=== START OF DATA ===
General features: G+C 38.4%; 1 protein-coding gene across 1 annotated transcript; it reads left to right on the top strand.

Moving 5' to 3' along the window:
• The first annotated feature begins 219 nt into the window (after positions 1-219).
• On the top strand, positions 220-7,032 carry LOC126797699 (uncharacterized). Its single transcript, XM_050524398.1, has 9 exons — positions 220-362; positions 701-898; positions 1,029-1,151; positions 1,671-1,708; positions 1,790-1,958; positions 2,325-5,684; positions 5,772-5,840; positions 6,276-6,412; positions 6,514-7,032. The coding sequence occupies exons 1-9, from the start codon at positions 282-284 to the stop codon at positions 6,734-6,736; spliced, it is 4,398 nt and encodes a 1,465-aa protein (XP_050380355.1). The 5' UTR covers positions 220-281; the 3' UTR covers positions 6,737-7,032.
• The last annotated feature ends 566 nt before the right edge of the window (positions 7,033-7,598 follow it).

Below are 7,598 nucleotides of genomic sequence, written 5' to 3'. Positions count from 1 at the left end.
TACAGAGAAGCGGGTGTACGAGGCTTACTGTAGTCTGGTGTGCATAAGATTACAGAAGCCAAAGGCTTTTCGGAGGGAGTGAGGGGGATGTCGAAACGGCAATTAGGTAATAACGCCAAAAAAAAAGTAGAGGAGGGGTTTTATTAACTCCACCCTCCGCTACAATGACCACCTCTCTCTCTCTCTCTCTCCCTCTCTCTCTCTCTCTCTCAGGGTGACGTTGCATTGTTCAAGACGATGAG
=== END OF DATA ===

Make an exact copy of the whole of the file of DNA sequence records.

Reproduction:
General features: G+C 38.4%; 1 protein-coding gene across 1 annotated transcript; it reads left to right on the top strand.

Moving 5' to 3' along the window:
• The first annotated feature begins 219 nt into the window (after positions 1-219).
• On the top strand, positions 220-7,032 carry LOC126797699 (uncharacterized). Its single transcript, XM_050524398.1, has 9 exons — positions 220-362; positions 701-898; positions 1,029-1,151; positions 1,671-1,708; positions 1,790-1,958; positions 2,325-5,684; positions 5,772-5,840; positions 6,276-6,412; positions 6,514-7,032. The coding sequence occupies exons 1-9, from the start codon at positions 282-284 to the stop codon at positions 6,734-6,736; spliced, it is 4,398 nt and encodes a 1,465-aa protein (XP_050380355.1). The 5' UTR covers positions 220-281; the 3' UTR covers positions 6,737-7,032.
• The last annotated feature ends 566 nt before the right edge of the window (positions 7,033-7,598 follow it).

Below are 7,598 nucleotides of genomic sequence, written 5' to 3'. Positions count from 1 at the left end.
TACAGAGAAGCGGGTGTACGAGGCTTACTGTAGTCTGGTGTGCATAAGATTACAGAAGCCAAAGGCTTTTCGGAGGGAGTGAGGGGGATGTCGAAACGGCAATTAGGTAATAACGCCAAAAAAAAAGTAGAGGAGGGGTTTTATTAACTCCACCCTCCGCTACAATGACCACCTCTCTCTCTCTCTCTCTCCCTCTCTCTCTCTCTCTCTCAGGGTGACGTTGCATTGTTCAAGACGATGAG